Françoise Barré-Sinoussi is a French virologist who was awarded the 2008 Nobel Prize in Physiology or Medicine (along with her former mentor Luc Montagnier) for her role in the discovery of HIV in 1983. She is also the president-elect of the International AIDS Society, the group responsible for organizing the XIX International AIDS Conference (AIDS 2012) this summer in Washington, DC. Here, Barré-Sinoussi shares her thoughts on the possibility of a cure for AIDS and what it will take to make it a reality.

Françoise Barré-SinoussiUntil recently, people were very reluctant to discuss the possibility of a cure for AIDS. But given the quantum leaps we’ve made in AIDS cure research in the last 12–18 months, would you agree that people are more open to the idea of it now?
There has been an obvious change in considering the possibility of curing AIDS in the past years. The “Berlin patient,” the HIV controllers, the growing data on the so-called post-treatment controllers (patients who are able to control their infection [without HIV meds] after receiving very early treatment)—all these natural or induced controls are bringing “proof of concepts” that let us think a cure, at least a functional one [one that enables the immune system to control HIV without the need for antiretroviral therapy], might be achievable.

Furthermore, there is now compelling scientific evidence that treatment is prevention. Given the current economic situation, the development of a short-course therapeutic strategy could be one answer to the challenge of the long-term sustainability of access to treatment. 

Do you feel the mainstream media coverage of AIDS science and cure research accurately reflects the progress that’s been made?
I would say the media coverage is partially accurate. I believe the information is quite good concerning the individual benefits of antiretroviral treatments, although the knowledge of an increased benefit to treat early versus late is not yet fully understood. People generally know that HIV can be a chronic condition [if one is taking antiretroviral medication (ARVs)], but they are less informed about the incomplete immune reconstitution and why HIV persists even when one is on ARVs. As a result, the requirement for mandatory life-span therapy is not always completely understood. They are often not enough aware of comorbidities and long-term side effects of both the infection and the treatment.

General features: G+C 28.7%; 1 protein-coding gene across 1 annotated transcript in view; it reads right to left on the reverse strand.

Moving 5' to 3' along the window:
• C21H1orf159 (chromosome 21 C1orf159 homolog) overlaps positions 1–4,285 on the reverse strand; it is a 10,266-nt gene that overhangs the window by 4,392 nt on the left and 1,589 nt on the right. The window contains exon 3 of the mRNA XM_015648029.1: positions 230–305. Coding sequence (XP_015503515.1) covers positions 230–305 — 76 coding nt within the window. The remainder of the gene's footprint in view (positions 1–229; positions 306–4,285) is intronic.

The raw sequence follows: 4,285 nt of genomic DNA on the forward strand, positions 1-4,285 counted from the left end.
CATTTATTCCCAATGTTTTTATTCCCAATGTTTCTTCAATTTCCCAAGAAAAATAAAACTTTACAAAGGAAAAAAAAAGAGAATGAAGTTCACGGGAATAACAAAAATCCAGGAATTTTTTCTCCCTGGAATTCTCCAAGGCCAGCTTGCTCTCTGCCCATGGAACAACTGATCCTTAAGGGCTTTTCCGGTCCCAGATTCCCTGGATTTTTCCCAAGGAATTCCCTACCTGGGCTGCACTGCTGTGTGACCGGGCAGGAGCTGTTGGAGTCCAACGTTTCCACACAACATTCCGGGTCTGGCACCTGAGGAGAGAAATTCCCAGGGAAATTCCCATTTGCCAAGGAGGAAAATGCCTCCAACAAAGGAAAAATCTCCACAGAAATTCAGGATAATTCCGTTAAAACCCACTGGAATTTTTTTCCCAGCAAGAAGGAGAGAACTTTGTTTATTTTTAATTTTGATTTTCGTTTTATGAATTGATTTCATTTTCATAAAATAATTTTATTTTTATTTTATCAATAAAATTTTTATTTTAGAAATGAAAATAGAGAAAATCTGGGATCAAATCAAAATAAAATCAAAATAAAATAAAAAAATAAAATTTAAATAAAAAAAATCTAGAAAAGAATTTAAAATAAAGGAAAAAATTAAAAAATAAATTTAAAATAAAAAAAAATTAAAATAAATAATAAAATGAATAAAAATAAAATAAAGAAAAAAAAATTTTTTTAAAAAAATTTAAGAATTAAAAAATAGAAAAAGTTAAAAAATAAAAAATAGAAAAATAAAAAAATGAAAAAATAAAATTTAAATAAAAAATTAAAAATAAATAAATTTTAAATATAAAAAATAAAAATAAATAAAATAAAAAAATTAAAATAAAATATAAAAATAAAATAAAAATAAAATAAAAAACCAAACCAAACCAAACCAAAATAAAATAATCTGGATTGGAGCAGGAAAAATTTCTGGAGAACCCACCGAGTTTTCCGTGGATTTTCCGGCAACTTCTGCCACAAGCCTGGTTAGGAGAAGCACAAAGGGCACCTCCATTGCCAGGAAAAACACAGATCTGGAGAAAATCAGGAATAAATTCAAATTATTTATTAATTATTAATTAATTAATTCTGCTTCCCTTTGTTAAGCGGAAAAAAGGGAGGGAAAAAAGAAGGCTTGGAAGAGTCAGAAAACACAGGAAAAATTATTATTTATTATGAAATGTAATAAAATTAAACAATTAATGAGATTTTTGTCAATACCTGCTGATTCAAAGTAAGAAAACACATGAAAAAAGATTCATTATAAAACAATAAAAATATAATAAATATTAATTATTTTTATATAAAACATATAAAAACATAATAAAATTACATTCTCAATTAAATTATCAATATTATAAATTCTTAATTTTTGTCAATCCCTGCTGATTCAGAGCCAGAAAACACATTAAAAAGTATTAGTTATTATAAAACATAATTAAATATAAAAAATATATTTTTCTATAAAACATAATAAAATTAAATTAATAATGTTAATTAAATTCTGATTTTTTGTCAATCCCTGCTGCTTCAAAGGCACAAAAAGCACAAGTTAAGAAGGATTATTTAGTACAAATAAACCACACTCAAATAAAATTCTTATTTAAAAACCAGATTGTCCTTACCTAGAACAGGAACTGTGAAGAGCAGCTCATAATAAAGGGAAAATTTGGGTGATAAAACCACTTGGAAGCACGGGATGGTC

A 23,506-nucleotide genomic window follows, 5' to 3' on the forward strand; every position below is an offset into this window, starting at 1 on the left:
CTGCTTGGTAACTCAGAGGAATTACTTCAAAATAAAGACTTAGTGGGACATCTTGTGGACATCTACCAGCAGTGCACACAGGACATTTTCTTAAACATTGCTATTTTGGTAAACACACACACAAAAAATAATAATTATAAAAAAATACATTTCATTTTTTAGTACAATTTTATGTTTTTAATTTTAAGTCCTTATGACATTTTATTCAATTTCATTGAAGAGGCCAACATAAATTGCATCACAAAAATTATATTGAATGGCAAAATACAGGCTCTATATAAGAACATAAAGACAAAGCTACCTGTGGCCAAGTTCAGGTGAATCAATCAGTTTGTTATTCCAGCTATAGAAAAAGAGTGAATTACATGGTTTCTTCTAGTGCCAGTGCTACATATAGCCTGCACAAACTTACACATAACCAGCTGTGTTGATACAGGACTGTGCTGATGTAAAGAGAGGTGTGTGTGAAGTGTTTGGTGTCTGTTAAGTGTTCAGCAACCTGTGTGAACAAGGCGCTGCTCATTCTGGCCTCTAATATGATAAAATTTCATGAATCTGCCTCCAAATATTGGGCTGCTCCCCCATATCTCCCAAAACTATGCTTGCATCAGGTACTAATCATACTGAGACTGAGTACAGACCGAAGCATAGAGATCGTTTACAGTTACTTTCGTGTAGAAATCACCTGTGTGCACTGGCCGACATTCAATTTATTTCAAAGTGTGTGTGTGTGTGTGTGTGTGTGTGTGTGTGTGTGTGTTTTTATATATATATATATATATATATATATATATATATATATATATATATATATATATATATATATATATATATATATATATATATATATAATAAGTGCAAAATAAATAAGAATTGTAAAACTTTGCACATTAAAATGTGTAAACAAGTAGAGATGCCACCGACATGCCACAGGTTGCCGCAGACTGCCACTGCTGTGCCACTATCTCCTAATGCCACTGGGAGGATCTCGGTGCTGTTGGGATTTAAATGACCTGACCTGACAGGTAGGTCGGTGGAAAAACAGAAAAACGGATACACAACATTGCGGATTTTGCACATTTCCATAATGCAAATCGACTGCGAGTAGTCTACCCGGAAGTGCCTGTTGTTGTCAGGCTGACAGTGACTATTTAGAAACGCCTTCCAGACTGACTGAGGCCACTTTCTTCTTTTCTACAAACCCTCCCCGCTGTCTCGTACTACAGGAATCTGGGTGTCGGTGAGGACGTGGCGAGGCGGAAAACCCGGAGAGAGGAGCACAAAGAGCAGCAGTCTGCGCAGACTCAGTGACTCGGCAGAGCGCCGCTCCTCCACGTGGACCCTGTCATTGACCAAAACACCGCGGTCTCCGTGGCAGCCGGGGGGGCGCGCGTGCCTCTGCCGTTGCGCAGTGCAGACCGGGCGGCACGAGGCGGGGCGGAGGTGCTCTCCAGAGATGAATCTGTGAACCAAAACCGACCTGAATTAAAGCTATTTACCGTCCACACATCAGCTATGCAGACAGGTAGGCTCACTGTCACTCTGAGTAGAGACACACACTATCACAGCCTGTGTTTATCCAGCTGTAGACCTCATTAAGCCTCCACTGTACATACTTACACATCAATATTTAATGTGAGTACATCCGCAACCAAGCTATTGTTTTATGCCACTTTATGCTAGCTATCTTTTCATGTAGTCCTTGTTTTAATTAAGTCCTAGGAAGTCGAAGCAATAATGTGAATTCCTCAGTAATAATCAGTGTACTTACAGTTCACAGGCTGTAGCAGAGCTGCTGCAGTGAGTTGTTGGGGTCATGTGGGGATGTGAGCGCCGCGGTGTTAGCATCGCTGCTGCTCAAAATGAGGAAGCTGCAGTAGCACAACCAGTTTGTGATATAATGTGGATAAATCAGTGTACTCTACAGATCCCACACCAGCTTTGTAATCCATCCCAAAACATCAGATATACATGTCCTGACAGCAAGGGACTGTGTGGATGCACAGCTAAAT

The collective benefit of novel therapeutic strategies, in terms of preventing new HIV infections and its potential impact of ARVs on reducing the global HIV epidemic, still needs to be better explained in the media. This is especially true for donors and leaders who need to understand that increased investments in both the universal access to current ARVs and cure and vaccine research will prove extremely cost-effective.

Do you think it is possible to cure AIDS? If so, is it reasonable to hope it could happen in our lifetimes?
We now have evidence that it should be possible to achieve a state of drug-free permanent remission in people living with HIV. We have examples of HIV controllers who spontaneously control their infection. These individuals give us hope that we should be able to develop a treatment that would induce a similar control in all patients. Concerning the time line, I don’t have a crystal ball to see the future, but the more we invest efforts and resources in the search for a cure, the faster we will get it.

How do you define “cure” for AIDS?
There are two distinct definitions depending on which clinical objective you want to achieve. The complete eradication of the virus from every compartment of the body is what we call a sterilizing cure. But there’s also the possibility of a functional cure. Patients would remain infected but able to permanently and efficiently control their infection at undetectable level after treatment interruption without transmitting the virus to others.